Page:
Happy Writing

Tuesday, September 20, 2011

Query Letter Example and Tips

So a couple of people have asked about the query letter for The Nightmare Affair, which helped me in my quest to sign with my agent of awesome, Suzie Townsend. (Note: I refuse to use the phrase “land an agent,” because Suzie totally isn’t a fish. Seriously, she’s more of a rockstar. Maybe I should use the phrase “become a professional groupie”…but I digress).

Here it is folks, a copy of the email I sent to Suzie:

Dear Ms. Townsend:

16-year-old Dusty Everhart might make a regular habit of breaking into houses late at night, but she’s no criminal. She is a Nightmare, a magical being who must feed on the dreams of others, and in doing so experience those dreams, too. But when her latest dreamer, Eli Booker, the hot guy from her old high school, turns out to be dreaming about a murder which shortly comes true, she goes from non-criminal to reluctant crime fighter.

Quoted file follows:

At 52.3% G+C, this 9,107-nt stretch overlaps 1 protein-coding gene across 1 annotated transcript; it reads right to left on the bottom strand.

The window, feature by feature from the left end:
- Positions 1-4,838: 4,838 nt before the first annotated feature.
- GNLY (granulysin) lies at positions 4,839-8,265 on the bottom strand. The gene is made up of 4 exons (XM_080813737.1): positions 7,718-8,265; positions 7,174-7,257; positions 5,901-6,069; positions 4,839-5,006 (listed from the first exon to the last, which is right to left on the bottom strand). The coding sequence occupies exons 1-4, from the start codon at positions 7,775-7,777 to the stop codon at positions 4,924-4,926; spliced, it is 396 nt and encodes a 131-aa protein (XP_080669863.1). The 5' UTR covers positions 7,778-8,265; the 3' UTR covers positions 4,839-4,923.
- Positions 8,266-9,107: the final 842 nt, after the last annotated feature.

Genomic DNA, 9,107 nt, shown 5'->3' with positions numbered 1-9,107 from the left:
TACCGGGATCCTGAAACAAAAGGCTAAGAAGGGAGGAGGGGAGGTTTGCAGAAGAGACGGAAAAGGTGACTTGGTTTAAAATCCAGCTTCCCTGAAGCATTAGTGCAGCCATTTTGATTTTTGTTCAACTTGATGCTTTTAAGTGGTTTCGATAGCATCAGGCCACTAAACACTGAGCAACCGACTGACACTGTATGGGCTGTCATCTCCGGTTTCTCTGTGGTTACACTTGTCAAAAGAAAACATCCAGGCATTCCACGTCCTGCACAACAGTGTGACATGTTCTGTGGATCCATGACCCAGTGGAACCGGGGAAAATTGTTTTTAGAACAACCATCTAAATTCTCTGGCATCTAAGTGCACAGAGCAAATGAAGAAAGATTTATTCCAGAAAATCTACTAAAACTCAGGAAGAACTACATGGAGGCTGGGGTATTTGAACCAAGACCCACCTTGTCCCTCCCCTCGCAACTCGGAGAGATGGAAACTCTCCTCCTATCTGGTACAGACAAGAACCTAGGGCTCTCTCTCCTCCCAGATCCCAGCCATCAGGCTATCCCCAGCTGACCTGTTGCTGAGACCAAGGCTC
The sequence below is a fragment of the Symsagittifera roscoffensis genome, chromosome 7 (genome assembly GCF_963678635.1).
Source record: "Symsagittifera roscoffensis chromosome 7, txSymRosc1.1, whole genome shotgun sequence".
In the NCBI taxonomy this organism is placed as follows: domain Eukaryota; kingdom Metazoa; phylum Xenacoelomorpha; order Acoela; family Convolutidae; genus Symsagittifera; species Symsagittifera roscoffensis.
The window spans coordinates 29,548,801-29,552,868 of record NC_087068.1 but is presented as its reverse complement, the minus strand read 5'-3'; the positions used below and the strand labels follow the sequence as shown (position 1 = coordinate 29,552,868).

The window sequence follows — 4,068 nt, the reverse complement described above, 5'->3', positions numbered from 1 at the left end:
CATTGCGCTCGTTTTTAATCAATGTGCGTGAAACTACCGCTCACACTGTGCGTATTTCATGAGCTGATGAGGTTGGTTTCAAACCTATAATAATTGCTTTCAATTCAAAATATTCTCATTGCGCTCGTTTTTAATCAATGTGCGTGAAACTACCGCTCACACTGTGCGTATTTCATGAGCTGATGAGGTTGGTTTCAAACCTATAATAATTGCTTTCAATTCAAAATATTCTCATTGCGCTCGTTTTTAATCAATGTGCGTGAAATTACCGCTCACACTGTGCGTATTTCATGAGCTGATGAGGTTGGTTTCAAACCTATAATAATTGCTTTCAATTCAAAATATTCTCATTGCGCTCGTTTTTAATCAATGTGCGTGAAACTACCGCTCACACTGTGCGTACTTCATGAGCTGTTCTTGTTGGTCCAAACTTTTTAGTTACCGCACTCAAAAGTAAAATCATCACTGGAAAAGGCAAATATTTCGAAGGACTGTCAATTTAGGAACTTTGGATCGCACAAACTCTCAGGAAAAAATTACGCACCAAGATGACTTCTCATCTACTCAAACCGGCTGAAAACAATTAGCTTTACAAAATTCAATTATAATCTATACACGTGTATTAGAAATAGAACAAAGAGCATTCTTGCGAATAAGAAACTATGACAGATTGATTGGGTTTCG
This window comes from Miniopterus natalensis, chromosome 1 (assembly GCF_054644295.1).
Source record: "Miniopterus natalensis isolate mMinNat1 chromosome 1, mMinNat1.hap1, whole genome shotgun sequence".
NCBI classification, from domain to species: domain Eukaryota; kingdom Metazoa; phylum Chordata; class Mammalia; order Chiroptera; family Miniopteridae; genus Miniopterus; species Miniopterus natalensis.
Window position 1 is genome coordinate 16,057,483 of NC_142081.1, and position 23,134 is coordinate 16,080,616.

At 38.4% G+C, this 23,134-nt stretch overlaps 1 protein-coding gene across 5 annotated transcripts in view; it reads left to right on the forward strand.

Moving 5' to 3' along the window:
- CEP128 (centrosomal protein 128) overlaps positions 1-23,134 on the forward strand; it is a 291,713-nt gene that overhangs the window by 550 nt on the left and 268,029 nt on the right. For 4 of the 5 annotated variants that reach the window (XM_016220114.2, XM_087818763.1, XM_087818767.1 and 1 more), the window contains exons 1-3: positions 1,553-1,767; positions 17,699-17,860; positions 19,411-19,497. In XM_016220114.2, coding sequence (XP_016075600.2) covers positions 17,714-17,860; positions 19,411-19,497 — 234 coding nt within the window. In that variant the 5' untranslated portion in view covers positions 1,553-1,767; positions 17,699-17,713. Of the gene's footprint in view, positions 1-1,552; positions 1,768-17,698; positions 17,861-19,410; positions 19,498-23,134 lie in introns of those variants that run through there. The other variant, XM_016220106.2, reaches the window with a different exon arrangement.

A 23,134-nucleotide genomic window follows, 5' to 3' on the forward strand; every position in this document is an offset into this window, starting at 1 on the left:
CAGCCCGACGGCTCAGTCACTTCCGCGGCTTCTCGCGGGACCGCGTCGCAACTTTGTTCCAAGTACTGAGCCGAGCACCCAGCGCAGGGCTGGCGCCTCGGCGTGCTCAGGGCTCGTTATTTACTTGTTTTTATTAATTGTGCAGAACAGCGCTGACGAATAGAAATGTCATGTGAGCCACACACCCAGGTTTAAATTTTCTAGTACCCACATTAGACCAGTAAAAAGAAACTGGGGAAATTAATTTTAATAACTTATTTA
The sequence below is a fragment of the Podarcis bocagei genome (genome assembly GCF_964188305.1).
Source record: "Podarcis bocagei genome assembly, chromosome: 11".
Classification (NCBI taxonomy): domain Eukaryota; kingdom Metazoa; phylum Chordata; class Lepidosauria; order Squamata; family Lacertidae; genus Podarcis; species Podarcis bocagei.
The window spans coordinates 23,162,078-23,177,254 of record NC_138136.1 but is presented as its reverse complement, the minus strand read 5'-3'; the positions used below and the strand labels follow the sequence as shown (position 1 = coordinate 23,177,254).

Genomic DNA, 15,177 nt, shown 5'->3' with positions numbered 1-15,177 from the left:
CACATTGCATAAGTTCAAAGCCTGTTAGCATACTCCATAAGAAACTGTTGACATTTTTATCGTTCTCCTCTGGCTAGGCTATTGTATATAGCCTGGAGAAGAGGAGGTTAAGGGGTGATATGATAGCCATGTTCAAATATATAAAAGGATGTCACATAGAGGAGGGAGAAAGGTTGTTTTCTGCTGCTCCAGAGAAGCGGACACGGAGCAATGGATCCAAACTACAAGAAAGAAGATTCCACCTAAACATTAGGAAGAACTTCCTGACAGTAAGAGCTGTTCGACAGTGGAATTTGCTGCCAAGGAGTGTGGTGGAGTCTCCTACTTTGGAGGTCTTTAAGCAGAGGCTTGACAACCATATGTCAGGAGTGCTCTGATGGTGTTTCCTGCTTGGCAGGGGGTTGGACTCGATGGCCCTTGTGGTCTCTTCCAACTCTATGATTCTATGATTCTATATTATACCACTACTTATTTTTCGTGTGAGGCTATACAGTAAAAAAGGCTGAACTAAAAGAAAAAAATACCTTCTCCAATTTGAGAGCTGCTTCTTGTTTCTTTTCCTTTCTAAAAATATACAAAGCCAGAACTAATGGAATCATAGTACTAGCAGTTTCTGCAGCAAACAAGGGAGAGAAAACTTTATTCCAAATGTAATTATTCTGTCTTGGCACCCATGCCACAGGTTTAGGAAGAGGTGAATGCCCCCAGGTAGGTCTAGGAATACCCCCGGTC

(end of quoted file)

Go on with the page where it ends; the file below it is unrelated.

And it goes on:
Dusty learns that together she and Eli posses the rare ability to predict the future through dreams. They are soon enlisted by the magickind government to help identify the person killing students at Dusty’s high school, Arkwell Academy, a secret school for magickind. Now Dusty and Eli must follow the clues both within Eli’s dreams and out of them to stop the killer before more people turn up dead. And before the killer learns what they’re up to and marks them as the next target.

Complete at 76,400 words, The Nightmare Affair is a YA contemporary fantasy, which I like to think of as Veronica Mars meets Hex Hall. Per your submission guidelines, I have included the first 10 pages below.

My short stories have appeared in various semi-pro magazines, including Happy, and I have received an honorable mention in The Year’s Best Fantasy and Horror 2008. I have a Master of Arts in English Literature with an emphasis in Creative Writing. On a personal note, I follow both your blog and twitter account and thoroughly enjoy both. I think your First Page Shooter endeavor is invaluable.